Friday, April 25, 2008


On April 16th I completed 40 years working in the broadcasting
industry. For the most part it's been an enjoyable experience. I took
fourteen years to get to the top of my chosen path, sat there for
about another eight years and have been sliding gently back down
ever since; that's why I'm now lighting poker tournaments instead
of prestige dramas. Production methods have changed and my skills
are no longer in demand. That doesn't worry me; I've proved to
myself that I can light anything that's thrown at me (except
sitcoms). I'm afraid that I'm guilty of losing interest in things once
I've mastered them to my satisfaction (which can be a fairly low
level of expertise!). That's why I no longer do su doku puzzles.

Too many people live in the past, lamenting what has been,
dredging up old slights and grudges. Cast them aside (easy to say, I
know). Baggage is not for carrying through life, it's for losing at
Heathrow Terminal 5. And issues? That's what magazines come in,
usually with a special at Christmas. Resistance to change is one of
life's greatest stumbling blocks. Don't lie in the road in front of the
bulldozer – learn to drive it. To counter the lack of challenges in my
television career, I developed sidelines that fitted in with a reducing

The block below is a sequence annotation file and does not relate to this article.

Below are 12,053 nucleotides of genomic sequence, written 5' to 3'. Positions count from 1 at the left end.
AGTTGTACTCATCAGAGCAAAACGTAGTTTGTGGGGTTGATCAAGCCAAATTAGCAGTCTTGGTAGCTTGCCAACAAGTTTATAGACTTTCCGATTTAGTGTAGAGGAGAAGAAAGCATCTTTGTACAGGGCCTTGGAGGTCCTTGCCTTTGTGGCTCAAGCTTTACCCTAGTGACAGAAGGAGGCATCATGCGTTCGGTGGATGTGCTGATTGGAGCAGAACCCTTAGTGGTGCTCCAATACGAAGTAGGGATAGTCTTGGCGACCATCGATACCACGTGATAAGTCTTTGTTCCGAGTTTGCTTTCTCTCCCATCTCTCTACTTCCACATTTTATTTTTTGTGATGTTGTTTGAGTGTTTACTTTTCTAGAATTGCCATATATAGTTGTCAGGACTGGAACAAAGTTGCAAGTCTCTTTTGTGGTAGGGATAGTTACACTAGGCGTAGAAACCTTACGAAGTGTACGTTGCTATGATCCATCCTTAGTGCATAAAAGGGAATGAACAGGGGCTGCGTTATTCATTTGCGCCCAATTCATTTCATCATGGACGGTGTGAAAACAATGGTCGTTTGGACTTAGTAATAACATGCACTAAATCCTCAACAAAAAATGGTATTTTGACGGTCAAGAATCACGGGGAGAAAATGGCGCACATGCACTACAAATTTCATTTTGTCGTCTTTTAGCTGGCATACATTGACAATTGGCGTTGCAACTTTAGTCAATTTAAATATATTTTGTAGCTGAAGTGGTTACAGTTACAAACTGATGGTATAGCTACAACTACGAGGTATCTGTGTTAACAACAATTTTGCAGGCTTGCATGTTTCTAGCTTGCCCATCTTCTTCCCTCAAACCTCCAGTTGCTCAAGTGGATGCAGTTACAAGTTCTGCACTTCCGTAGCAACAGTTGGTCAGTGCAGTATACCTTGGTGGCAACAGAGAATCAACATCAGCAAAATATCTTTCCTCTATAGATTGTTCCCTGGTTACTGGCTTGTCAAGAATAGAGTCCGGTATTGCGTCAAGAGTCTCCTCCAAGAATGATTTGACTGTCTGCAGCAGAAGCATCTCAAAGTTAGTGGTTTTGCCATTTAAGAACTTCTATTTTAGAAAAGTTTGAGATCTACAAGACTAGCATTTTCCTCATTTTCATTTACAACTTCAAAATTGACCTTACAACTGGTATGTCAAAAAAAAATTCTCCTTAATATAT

workload. For a few years I was an antiques dealer. Now I have a
another career as a photographer.

As usual I've reached the point where I've no idea where this
chuntering on is leading. So I'll change tack.

I took a few photographs in New York but not as many as I might
have. Aside from the fact that it's not fair on Pixie if I'm diving off
every few minutes to prostrate myself under a building or dangle
excitingly from a bridge parapet, I felt that NY was too familiar. I
didn't feel the urge to acquire images of something I'd seen so often
in films and books. How many pictures of the Flatiron Building or
the Empire State does the world need? Even if I could find a new
angle, why bother?

Still I didn't return empty handed.

Tuesday, April 15, 2008

Grand Central

In terms of railway architecture there are few places more iconic than Grand Central Station in New York. Pixie and I popped into the concourse last week, at the beginning of our brief trip to the Big Apple (or is it a moderately-sized banana, an undernourished kumquat, a decidedly sparse kiwi fruit, who knows?). Following the clamp down in recent decades on both cigarettes and steam locomotives, it no longer has the shafts of sunlight-through-(or thru)smoke so beloved of the photographers of this building in the thirties and forties. However it is still an impressive space and cried out for a tripod, which I didn't have.

We both have an aversion to tourists and queueing, even when touring ourselves, so most of the time we spent making our own itinerary. Not for us standing in line at the Statue of Liberty or Ellis Island; there are some things that become just too familiar through the medium of film and television. We did venture up the Empire State building, going early to avoid the crowds, but not doing so would have been an equally good option, and cheaper.

Overall we liked NY - wouldn't want to live there, however, unless we could disconnect every car horn and teach them how to brew tea (and coffee).